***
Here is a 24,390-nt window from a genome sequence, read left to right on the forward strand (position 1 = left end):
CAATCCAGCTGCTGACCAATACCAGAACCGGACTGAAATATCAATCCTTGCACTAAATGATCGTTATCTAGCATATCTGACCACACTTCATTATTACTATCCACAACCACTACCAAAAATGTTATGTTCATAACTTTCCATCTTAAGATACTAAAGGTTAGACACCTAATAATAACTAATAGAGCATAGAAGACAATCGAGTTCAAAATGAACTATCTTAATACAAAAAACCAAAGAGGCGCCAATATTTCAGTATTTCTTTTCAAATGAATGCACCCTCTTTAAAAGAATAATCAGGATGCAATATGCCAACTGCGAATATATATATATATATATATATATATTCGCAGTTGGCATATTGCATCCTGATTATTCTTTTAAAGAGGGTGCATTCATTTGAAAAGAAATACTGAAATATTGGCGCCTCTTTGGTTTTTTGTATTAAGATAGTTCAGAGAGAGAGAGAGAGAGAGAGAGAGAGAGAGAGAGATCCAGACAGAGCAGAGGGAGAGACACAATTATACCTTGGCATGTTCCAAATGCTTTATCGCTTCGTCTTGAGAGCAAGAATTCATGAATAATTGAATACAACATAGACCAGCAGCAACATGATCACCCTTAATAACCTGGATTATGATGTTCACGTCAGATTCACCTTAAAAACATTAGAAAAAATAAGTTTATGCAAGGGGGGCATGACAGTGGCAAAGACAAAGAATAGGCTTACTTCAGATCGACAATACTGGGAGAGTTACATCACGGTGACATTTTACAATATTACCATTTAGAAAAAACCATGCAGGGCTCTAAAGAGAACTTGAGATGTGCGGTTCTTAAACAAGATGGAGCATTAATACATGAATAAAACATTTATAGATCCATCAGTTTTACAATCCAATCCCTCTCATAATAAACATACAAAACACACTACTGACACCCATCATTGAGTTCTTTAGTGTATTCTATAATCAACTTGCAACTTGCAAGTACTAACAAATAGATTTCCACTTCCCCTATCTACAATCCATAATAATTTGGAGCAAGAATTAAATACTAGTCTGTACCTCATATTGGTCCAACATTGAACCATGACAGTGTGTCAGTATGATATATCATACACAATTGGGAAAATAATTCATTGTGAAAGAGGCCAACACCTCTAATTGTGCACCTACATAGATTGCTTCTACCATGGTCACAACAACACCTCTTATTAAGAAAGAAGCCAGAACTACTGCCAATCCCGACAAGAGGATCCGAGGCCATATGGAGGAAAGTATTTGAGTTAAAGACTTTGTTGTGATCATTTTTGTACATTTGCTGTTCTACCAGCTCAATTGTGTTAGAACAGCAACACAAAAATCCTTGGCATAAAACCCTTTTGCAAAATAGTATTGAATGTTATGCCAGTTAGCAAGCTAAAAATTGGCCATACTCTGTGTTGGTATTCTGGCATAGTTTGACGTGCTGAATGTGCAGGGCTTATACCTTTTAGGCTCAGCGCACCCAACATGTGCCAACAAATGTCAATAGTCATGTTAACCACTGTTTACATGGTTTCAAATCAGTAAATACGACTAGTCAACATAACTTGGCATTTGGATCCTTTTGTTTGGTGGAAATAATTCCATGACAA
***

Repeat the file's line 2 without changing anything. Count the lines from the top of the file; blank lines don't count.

CAATCCAGCTGCTGACCAATACCAGAACCGGACTGAAATATCAATCCTTGCACTAAATGATCGTTATCTAGCATATCTGACCACACTTCATTATTACTATCCACAACCACTACCAAAAATGTTATGTTCATAACTTTCCATCTTAAGATACTAAAGGTTAGACACCTAATAATAACTAATAGAGCATAGAAGACAATCGAGTTCAAAATGAACTATCTTAATACAAAAAACCAAAGAGGCGCCAATATTTCAGTATTTCTTTTCAAATGAATGCACCCTCTTTAAAAGAATAATCAGGATGCAATATGCCAACTGCGAATATATATATATATATATATATATATTCGCAGTTGGCATATTGCATCCTGATTATTCTTTTAAAGAGGGTGCATTCATTTGAAAAGAAATACTGAAATATTGGCGCCTCTTTGGTTTTTTGTATTAAGATAGTTCAGAGAGAGAGAGAGAGAGAGAGAGAGAGAGAGAGAGATCCAGACAGAGCAGAGGGAGAGACACAATTATACCTTGGCATGTTCCAAATGCTTTATCGCTTCGTCTTGAGAGCAAGAATTCATGAATAATTGAATACAACATAGACCAGCAGCAACATGATCACCCTTAATAACCTGGATTATGATGTTCACGTCAGATTCACCTTAAAAACATTAGAAAAAATAAGTTTATGCAAGGGGGGCATGACAGTGGCAAAGACAAAGAATAGGCTTACTTCAGATCGACAATACTGGGAGAGTTACATCACGGTGACATTTTACAATATTACCATTTAGAAAAAACCATGCAGGGCTCTAAAGAGAACTTGAGATGTGCGGTTCTTAAACAAGATGGAGCATTAATACATGAATAAAACATTTATAGATCCATCAGTTTTACAATCCAATCCCTCTCATAATAAACATACAAAACACACTACTGACACCCATCATTGAGTTCTTTAGTGTATTCTATAATCAACTTGCAACTTGCAAGTACTAACAAATAGATTTCCACTTCCCCTATCTACAATCCATAATAATTTGGAGCAAGAATTAAATACTAGTCTGTACCTCATATTGGTCCAACATTGAACCATGACAGTGTGTCAGTATGATATATCATACACAATTGGGAAAATAATTCATTGTGAAAGAGGCCAACACCTCTAATTGTGCACCTACATAGATTGCTTCTACCATGGTCACAACAACACCTCTTATTAAGAAAGAAGCCAGAACTACTGCCAATCCCGACAAGAGGATCCGAGGCCATATGGAGGAAAGTATTTGAGTTAAAGACTTTGTTGTGATCATTTTTGTACATTTGCTGTTCTACCAGCTCAATTGTGTTAGAACAGCAACACAAAAATCCTTGGCATAAAACCCTTTTGCAAAATAGTATTGAATGTTATGCCAGTTAGCAAGCTAAAAATTGGCCATACTCTGTGTTGGTATTCTGGCATAGTTTGACGTGCTGAATGTGCAGGGCTTATACCTTTTAGGCTCAGCGCACCCAACATGTGCCAACAAATGTCAATAGTCATGTTAACCACTGTTTACATGGTTTCAAATCAGTAAATACGACTAGTCAACATAACTTGGCATTTGGATCCTTTTGTTTGGTGGAAATAATTCCATGACAA